Coming into the country with the American dream, you find a job and have high hopes for a better life. As a new immigrant, you might encounter discrimination in the workplace and face challenges with acceptance. As you understand and trust the laws supporting you, you develop confidence in handling unfair situations in the workplace. Soon you find your path to the better life you dreamed of.
As an immigrant, if you are authorized to work in the U.S., the Immigration and Nationality Act protects you from discrimination in the workplace. An employer cannot discriminate against you just because you are from another country. Nor can he fire you, harass you or refuse to promote you. You are entitled to the same rights as nonimmigrants. If you believe you are a victim of discrimination you can file a complaint with the Department of Justice Office of Special Counsel for Immigration Related Unfair Employment Practices (OSC) or the Equal Opportunity Employment Commission (EEOC).
Some employers feel they can take advantage of you. You might work long hours with low wages and poor working conditions. If you don't speak English well or tend to isolate yourself because of your cultural background, you might feel insecure about standing up for your rights. Your employer might take advantage of your vulnerable position resulting in discrimination and exploitation in the workplace. If the OSC or the EEOC decide not to pursue your case, you can still take action by filing a lawsuit against your employer.
According to the Center for American Progress, an independent nonpartisan educational institute, there is a pronounced wage gap between an immigrant woman and a naturalized man in the workplace. As the primary caregiver to your family as a woman, you need your job to pay your bills. You realize that if you don't speak up about the effect of discrimination on your wages and on the wages of other women, your employer might think that you don't know that he is paying you less than others. On the other hand, if you do speak up you're worried about losing your job. There is a way to handle the situation. Do your homework on the relative wages in your market. Approach your boss with your concerns. Discrimination will affect your wages unless you take the initiative to stand up for yourself.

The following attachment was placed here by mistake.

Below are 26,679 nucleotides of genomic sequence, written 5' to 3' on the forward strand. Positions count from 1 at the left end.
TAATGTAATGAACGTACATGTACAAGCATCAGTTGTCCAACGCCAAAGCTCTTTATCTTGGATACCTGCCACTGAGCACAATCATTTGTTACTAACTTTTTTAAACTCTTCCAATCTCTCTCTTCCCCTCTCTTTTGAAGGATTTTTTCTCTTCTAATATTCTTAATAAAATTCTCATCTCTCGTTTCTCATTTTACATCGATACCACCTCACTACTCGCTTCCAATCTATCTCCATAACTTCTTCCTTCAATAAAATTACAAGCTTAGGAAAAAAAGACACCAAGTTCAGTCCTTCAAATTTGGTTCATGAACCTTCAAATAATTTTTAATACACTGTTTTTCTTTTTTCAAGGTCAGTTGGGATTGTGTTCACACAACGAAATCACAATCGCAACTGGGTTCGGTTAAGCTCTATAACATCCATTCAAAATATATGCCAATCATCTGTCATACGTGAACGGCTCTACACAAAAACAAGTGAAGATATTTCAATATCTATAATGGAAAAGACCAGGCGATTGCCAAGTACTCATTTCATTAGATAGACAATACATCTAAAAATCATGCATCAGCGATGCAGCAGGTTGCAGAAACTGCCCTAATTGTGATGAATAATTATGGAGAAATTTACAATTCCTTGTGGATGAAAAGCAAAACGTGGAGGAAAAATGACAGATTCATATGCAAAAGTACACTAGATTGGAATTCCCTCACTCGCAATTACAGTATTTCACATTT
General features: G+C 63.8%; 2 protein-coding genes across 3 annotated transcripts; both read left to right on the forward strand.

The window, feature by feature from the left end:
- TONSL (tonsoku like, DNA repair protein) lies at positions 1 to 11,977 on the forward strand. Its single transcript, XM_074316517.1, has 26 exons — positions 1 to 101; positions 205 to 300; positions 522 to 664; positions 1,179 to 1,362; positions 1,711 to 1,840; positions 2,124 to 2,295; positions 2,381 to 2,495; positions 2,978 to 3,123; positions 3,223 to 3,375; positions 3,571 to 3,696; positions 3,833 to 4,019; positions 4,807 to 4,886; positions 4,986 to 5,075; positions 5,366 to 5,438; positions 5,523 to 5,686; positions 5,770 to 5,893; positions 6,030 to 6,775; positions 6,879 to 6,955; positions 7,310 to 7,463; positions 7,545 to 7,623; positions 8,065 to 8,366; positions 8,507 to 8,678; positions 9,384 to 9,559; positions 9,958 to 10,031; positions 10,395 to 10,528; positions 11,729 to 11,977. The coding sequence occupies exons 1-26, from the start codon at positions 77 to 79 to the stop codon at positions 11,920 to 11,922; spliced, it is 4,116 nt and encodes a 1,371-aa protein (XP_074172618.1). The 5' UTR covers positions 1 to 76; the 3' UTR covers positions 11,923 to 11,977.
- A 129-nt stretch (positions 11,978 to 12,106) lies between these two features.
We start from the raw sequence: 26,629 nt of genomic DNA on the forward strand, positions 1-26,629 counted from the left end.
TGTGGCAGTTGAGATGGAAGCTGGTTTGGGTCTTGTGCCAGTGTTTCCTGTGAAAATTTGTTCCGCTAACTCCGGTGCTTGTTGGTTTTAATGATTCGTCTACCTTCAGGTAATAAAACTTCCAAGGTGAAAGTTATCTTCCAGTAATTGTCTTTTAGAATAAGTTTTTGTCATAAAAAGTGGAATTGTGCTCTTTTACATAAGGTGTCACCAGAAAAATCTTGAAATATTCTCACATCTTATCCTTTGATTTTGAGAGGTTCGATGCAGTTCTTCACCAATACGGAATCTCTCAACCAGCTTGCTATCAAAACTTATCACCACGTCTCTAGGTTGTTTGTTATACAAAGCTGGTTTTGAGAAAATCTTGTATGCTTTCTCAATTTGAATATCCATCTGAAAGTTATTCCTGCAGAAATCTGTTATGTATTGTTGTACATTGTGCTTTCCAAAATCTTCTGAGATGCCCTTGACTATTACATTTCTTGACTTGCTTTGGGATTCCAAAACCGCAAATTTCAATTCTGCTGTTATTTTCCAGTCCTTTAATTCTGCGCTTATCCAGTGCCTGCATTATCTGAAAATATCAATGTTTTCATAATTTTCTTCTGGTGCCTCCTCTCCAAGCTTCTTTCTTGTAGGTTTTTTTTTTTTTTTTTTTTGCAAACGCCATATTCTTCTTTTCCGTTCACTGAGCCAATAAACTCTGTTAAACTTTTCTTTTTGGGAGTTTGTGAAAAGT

If you are a victim of discrimination in the workplace as an immigrant or if you know of someone who has been discriminated against because of her origin, the Immigration and Nationality Act (INA) can provide you with more information on your rights. They have services for victims of immigration-related employment discrimination. whether you have been asked for unreasonable documentation as part of your employment eligibility, treated unfairly, harassed, or been subjected to other forms of discrimination in the workplace. The programs provide seminars and educational material so that you understand what discrimination means, your rights, and what you can do about it.
- Ci2i Services: Discrimination Against Immigrants In The Workplace
- The United States Department of Justice: Justice Department Announces Grants to Fight Immigration-Related Employment Discrimination
- Grantmakers Concerned with Immigrants and Refugees: Newcomers in the American Workplace: Improving Employment Outcomes for Low-Wage Immigrants and Refugees
- Southern Poverty Law Center: Section Two: Workplace Exploitation: Immigrant Women Powerless in the Face of Abuses
- Center for American Progress: Unequal Pay Day for Immigrant Women
- DoSomething.org: Background on Discrimination Against Immigrants
- New York Times: How to Attack the Gender Wage Gap? Speak Up